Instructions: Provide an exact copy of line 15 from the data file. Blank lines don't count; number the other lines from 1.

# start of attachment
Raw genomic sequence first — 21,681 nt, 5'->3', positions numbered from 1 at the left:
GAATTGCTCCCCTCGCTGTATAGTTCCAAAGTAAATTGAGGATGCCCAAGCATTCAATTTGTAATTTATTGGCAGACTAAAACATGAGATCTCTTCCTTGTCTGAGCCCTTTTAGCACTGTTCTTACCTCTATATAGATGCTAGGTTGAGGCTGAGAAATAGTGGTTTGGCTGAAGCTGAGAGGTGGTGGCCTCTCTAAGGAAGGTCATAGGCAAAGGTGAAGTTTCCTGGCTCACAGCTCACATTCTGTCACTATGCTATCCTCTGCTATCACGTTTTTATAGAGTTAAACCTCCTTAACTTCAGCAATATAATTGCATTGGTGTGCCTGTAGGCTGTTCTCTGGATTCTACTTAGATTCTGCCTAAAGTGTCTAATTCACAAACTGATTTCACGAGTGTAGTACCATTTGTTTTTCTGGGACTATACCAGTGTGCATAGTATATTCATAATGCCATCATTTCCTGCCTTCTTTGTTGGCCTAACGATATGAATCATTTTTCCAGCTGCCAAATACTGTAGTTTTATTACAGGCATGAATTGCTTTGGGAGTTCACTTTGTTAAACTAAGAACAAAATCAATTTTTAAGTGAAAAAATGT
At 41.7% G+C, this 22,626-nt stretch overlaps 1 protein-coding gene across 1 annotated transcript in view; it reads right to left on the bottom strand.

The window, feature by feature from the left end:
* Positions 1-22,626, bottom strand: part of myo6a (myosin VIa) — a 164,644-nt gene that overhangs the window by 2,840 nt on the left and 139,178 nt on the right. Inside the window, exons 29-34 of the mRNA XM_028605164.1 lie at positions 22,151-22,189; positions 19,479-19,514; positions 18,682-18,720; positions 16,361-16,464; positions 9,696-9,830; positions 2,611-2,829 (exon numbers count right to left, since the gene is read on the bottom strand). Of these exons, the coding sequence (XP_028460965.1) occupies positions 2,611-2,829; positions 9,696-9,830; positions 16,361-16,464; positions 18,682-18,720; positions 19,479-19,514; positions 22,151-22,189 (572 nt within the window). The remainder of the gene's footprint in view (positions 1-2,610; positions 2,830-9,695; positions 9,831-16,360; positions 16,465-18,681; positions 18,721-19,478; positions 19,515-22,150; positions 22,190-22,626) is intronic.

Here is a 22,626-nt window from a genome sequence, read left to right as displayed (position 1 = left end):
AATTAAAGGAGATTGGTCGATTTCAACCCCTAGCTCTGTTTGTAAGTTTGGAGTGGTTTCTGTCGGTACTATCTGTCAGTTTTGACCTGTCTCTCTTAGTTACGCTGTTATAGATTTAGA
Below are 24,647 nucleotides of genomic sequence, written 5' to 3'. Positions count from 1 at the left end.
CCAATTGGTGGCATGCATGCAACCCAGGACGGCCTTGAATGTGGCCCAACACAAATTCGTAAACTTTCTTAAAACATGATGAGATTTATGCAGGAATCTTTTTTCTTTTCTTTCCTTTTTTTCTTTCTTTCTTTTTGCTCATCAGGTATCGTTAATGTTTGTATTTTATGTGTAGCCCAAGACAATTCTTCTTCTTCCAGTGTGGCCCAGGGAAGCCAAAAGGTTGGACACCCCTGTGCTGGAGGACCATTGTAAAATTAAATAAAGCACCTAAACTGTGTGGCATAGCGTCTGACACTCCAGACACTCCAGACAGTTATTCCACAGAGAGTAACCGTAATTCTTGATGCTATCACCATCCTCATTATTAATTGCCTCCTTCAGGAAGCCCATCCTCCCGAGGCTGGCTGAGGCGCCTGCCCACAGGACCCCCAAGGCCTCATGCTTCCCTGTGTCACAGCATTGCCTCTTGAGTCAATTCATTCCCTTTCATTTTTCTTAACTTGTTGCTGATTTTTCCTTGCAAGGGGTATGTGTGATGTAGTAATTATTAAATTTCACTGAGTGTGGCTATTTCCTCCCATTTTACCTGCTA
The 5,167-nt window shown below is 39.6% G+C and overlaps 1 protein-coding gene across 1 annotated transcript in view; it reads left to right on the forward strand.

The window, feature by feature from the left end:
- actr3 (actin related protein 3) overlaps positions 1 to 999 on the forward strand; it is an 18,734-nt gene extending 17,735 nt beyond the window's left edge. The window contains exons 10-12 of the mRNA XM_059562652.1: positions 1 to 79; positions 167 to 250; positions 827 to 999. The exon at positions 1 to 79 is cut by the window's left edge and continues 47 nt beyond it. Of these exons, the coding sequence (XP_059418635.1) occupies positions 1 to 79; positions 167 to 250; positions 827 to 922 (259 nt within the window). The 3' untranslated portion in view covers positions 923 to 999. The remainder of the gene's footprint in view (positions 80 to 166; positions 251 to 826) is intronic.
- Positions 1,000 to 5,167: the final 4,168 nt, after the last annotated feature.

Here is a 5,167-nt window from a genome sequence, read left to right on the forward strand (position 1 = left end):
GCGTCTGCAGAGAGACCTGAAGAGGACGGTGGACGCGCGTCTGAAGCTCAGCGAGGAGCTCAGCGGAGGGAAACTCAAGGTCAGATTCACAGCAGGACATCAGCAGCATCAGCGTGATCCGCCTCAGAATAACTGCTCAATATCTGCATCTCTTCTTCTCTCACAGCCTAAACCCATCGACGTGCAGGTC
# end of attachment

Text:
GCGTCTGCAGAGAGACCTGAAGAGGACGGTGGACGCGCGTCTGAAGCTCAGCGAGGAGCTCAGCGGAGGGAAACTCAAGGTCAGATTCACAGCAGGACATCAGCAGCATCAGCGTGATCCGCCTCAGAATAACTGCTCAATATCTGCATCTCTTCTTCTCTCACAGCCTAAACCCATCGACGTGCAGGTC